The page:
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Associated team

HipcoGen

Period of activity : 1 st year of activity

Principal investigator (Inria): Rumen Andonov, GenScale/Inria

Principal investigator (partner): Hristo Djidjev, CCS-3/LANL, N M / USA

Other participants:
INRIA/Genscale : S. François (PhD), C. Marchet (Phd), P. Peterlongo (CR, INRIA), D.
Lavenier (DR, CNRS)
LANL/ CCS-3 : S. Eidenbenz (senior), G. Chennupati (Postdoc), Robyn Miller
(Postdoc)

Abstract of the scientific program

Genome sequencing and assembly, or the determination of the DNA sequences of a genome, is a key task and challenge in computational biology. During the last decade, the cost of sequencing has decreased dramatically and a huge amount of new genomes have been sequenced. Nevertheless, most of recent genome projects stay unfinished and nowadays the databases contain much more incompletely assembled genomes than whole stable reference genomes. The main reason is that producing a complete genome, or an as-complete-as-possible-genome, is an extremely difficult computational task (an NP-hard problem and, in spite of the efforts and the progress done by the bioinformatics community, no satisfactory solution is available today. New sequencing technologies (such as PacBio or Oxford Nanoport) are being developed that tend to produce longer DNA sequences and offer new opportunities, but also bring significant new challenges. The goal of this project is to develop a new methodology and tools based on novel optimization techniques and massive parallelism suited to these emerging technologies and able to tackle the complete assembly of large genomes.

Scientific progress

Task 1 progress:

Task one aimed at exploiting the particular quasi-linear topology of the assembly graphs.The goal was to take advantage of this topology to propose an efficient partitioning method. The intuition was then to assemble so-obtained “graph slices” independently, thus improving assembly time and quality. In this context, we explored the idea of finding sequencing data (the reads) location in this graph. The intuition behind is that small errors and, in particular, genomic repeats generate local patterns in the graph. Those patterns are a major source of assembly limitation generating an exponential number of potential paths in this graph. Instead of cutting out the graph, the idea of finding sequencing data location in the graph enables one to avoid, or at least to dramatically limit, the number of potential paths. This results in assemblies of greater lengths and fewer errors. During the first year, we provided new algorithmic approaches for mapping reads on assembly graphs and designed first theoretical methods for exploiting these pieces of information. As a side effect, this enables a new way for efficiently correcting the sequencing data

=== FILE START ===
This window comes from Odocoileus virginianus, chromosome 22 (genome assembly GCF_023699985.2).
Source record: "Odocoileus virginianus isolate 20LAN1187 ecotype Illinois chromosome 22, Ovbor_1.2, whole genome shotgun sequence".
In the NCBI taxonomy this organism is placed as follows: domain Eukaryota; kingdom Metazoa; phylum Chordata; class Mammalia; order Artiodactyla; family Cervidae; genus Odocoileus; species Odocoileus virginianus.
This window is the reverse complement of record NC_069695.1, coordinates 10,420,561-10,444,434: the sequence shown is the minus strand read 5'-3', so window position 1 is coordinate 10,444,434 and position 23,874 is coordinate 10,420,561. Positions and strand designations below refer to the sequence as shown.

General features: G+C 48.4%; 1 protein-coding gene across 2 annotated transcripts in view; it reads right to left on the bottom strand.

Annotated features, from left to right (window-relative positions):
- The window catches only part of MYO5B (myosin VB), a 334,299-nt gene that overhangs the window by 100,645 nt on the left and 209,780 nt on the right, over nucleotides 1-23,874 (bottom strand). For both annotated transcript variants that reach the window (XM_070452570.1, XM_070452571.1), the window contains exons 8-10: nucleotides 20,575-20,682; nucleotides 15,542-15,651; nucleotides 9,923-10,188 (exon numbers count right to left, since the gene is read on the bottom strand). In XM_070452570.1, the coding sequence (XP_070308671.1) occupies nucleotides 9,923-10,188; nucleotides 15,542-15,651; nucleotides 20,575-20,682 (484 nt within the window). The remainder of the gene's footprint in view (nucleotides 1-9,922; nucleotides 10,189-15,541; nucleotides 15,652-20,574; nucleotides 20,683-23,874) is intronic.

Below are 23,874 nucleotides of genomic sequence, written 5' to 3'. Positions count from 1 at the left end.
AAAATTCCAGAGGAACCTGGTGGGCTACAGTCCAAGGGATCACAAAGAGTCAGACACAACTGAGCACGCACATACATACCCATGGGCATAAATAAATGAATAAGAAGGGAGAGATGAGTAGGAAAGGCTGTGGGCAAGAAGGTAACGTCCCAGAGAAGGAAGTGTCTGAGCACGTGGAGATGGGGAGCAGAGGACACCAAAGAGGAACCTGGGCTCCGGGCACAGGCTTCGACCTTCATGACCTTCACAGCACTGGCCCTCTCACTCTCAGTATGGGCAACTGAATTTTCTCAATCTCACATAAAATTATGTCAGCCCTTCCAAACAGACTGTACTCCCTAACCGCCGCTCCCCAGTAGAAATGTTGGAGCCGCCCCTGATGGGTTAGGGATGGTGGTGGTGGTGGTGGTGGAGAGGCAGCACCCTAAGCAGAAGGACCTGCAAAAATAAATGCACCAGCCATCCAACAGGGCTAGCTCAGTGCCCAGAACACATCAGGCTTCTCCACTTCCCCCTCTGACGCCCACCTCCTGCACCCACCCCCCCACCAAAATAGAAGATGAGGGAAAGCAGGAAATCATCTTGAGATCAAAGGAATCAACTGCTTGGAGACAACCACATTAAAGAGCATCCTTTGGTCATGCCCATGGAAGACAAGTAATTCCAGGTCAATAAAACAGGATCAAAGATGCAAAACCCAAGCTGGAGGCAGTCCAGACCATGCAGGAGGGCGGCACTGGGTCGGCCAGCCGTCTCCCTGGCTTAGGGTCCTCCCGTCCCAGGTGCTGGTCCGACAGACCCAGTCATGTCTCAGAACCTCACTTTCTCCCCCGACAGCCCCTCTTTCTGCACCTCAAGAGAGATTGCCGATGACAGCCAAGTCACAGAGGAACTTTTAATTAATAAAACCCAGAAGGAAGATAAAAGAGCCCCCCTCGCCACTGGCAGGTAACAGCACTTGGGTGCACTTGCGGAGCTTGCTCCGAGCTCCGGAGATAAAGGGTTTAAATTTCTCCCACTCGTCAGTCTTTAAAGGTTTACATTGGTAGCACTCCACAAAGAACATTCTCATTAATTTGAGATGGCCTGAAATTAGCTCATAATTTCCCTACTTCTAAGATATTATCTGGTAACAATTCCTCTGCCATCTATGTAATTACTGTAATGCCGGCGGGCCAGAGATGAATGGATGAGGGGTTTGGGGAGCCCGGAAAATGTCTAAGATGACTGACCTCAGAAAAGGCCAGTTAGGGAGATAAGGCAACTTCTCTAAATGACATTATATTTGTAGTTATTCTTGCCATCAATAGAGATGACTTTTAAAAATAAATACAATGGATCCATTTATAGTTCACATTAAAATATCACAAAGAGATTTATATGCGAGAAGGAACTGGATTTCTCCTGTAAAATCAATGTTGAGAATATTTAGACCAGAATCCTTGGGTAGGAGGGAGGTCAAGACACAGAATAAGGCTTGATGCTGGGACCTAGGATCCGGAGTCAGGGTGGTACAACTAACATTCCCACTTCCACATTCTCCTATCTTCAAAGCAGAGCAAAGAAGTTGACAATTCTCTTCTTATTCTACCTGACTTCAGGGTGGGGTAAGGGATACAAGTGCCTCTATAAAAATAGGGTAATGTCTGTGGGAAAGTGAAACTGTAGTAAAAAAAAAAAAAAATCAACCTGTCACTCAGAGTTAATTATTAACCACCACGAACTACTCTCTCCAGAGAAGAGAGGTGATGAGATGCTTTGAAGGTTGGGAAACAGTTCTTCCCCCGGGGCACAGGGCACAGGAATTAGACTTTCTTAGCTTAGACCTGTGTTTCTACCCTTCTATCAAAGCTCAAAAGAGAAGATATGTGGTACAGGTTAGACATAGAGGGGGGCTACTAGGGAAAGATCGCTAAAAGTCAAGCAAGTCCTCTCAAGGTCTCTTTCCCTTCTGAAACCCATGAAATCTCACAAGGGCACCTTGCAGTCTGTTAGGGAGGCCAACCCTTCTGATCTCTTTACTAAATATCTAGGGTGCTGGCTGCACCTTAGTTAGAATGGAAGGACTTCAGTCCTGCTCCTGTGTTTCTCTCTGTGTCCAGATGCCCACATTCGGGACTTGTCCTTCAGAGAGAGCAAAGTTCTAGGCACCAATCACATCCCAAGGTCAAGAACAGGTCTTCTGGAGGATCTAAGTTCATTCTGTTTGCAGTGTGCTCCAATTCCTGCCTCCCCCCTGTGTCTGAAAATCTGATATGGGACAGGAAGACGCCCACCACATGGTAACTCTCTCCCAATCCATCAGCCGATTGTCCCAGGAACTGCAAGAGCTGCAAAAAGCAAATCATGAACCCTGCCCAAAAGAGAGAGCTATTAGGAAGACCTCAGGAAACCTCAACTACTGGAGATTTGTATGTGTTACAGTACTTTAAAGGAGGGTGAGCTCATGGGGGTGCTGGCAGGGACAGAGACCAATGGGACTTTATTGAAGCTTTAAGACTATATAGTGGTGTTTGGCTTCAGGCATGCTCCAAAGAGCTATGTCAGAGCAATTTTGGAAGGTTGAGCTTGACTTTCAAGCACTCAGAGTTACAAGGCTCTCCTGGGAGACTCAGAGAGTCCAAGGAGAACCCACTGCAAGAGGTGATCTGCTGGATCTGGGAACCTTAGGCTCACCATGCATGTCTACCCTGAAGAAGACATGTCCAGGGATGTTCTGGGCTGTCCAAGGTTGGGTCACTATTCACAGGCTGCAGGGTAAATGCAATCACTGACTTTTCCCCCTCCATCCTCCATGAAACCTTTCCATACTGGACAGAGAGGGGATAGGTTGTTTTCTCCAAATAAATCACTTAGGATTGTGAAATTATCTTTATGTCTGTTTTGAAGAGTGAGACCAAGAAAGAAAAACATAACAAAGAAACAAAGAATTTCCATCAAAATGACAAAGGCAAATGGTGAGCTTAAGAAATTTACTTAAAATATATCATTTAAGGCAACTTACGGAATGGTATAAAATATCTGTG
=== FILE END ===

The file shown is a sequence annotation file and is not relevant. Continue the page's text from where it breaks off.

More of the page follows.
Task 2 progress:

As mentioned in the project description, our strategy for tackling the scaffolding problem differs significantly from the approaches described in the literature. While the previous ones apply various heuristics for solving the different genome assembly stages separately, our methodology consists in developing a global optimization approach where the three steps (scaffolding, gap-filling and contig extension) are merged and simultaneously solved in the framework of a common objective function. Furthermore, our approach is based on integer programming models and uses Gurobi/CPLEX solver towards finding an exact solution. The approach was presented at several conferences and was accepted with great interest by the community of the domain [2,3,6].

During the first year we did a notable progress in tuning our methodology and in developing the associated tool called GAT for Genscale Assembly Tool. At this stage of development, we decided to focus on smaller genomes and, more specifically, on chloroplasts. The relevant features of the chloroplasts genomes are that they are circular and that they contain numerous repetitions, making the corresponding assembly problem combinatorically hard. These genomes are hence very suitable for our approach—while being small in length, they lead to optimization problems that are hard for traditional methods. Because of the small size of the genomes, our optimization problems have fewer binary variables and allow us to assemble in a short time many different chloroplast genomes and to tune our technique and tool. We created a benchmark of about 40 chloroplast genomes and performed computational comparisons with two famous tools (SPADE and SSPACE). The two figures below illustrate the number of contig, as well the genome fraction that stays non-assembled (non-predicted) after running the corresponding scaffolder. Our tool GAT2 (in blue) outperforms the other two on the considered benchmark.